1. The First Step is Admitting You Have a Problem
Have you ever come home from a long day of work or school and craved a candy bar, a nice slice of cake, a tray of cookies, or really any sweet treat? Or, have you ever found it really hard to eat just one donut from the box? Do you snack on granola bars or other sugary foods even when you’re not hungry?
If you’ve answered “yes,” to any of these questions, you, my friend, are what they call a sugar addict! But don’t feel embarrassed! I used to be just like you! I’d binge eat several pints of ice cream a week, devour two or more Kit-Kats a day, splurge on delicious sweet and saucy pizza every afternoon and still want more! Eventually, I saw that I had a problem and did a complete 180 with my diet. It’s been nearly 5 months since I’ve lived such a prodigal life, and I can now say that I am officially weaned off of sugar!
Breaking from what seemed to be an innate addiction was not an easy effort, but it was possible and it was worth it! I’d love to see you break free from your sugar addiction as well, so pull up a seat and welcome to my 5 Steps to Recovery Program: Sugar Addicts Anonymous!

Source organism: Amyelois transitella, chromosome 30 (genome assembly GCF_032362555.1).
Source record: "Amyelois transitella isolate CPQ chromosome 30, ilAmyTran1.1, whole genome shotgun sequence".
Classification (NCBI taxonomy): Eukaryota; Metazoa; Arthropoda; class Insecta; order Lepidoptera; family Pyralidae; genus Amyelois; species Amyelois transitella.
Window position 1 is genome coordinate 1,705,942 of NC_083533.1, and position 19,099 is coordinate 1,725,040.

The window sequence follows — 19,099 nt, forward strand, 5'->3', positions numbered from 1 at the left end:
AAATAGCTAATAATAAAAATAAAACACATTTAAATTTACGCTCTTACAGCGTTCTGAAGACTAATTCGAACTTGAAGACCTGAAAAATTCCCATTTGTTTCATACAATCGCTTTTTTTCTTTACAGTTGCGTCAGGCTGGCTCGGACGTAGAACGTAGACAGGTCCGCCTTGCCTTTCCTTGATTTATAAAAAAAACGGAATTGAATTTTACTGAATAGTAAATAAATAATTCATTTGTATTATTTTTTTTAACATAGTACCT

2. Know Your Enemy Like You Know Your Friend
Like any enemy, sugar is sneaky and deceitful. It’s deceitful because it tricks our bodies into thinking we want or need more of it when we don’t actually need too much of it at all.
Remember back in elementary school when your class would, on occasion, get interrupted so a nice nutritionist could come in with her or his food pyramid chart? Though seated at the top—talk about ego—sugar was always the tiniest portion of the pyramid, and it was (and still is) that way for a reason!